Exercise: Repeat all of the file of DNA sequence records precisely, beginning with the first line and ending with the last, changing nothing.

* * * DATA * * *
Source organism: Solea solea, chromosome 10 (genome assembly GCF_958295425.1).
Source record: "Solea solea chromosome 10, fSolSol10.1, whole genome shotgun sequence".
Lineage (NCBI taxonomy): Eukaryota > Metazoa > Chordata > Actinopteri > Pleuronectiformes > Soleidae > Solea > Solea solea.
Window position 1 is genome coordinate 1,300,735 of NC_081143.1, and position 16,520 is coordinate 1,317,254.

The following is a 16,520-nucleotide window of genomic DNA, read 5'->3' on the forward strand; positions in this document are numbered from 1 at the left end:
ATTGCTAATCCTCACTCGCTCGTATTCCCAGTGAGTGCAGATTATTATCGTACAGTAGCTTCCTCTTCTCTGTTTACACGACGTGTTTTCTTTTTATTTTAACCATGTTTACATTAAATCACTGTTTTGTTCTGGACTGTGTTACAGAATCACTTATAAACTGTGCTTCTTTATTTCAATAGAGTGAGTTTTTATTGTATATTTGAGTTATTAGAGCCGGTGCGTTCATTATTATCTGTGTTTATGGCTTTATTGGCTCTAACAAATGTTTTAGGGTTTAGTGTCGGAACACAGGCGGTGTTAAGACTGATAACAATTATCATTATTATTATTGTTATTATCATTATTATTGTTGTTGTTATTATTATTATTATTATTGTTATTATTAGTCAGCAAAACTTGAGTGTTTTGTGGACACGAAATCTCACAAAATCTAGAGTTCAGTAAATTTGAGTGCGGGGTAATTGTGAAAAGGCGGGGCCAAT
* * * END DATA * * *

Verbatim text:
Source organism: Solea solea, chromosome 10 (genome assembly GCF_958295425.1).
Source record: "Solea solea chromosome 10, fSolSol10.1, whole genome shotgun sequence".
Lineage (NCBI taxonomy): Eukaryota > Metazoa > Chordata > Actinopteri > Pleuronectiformes > Soleidae > Solea > Solea solea.
Window position 1 is genome coordinate 1,300,735 of NC_081143.1, and position 16,520 is coordinate 1,317,254.

The following is a 16,520-nucleotide window of genomic DNA, read 5'->3' on the forward strand; positions in this document are numbered from 1 at the left end:
ATTGCTAATCCTCACTCGCTCGTATTCCCAGTGAGTGCAGATTATTATCGTACAGTAGCTTCCTCTTCTCTGTTTACACGACGTGTTTTCTTTTTATTTTAACCATGTTTACATTAAATCACTGTTTTGTTCTGGACTGTGTTACAGAATCACTTATAAACTGTGCTTCTTTATTTCAATAGAGTGAGTTTTTATTGTATATTTGAGTTATTAGAGCCGGTGCGTTCATTATTATCTGTGTTTATGGCTTTATTGGCTCTAACAAATGTTTTAGGGTTTAGTGTCGGAACACAGGCGGTGTTAAGACTGATAACAATTATCATTATTATTATTGTTATTATCATTATTATTGTTGTTGTTATTATTATTATTATTATTGTTATTATTAGTCAGCAAAACTTGAGTGTTTTGTGGACACGAAATCTCACAAAATCTAGAGTTCAGTAAATTTGAGTGCGGGGTAATTGTGAAAAGGCGGGGCCAAT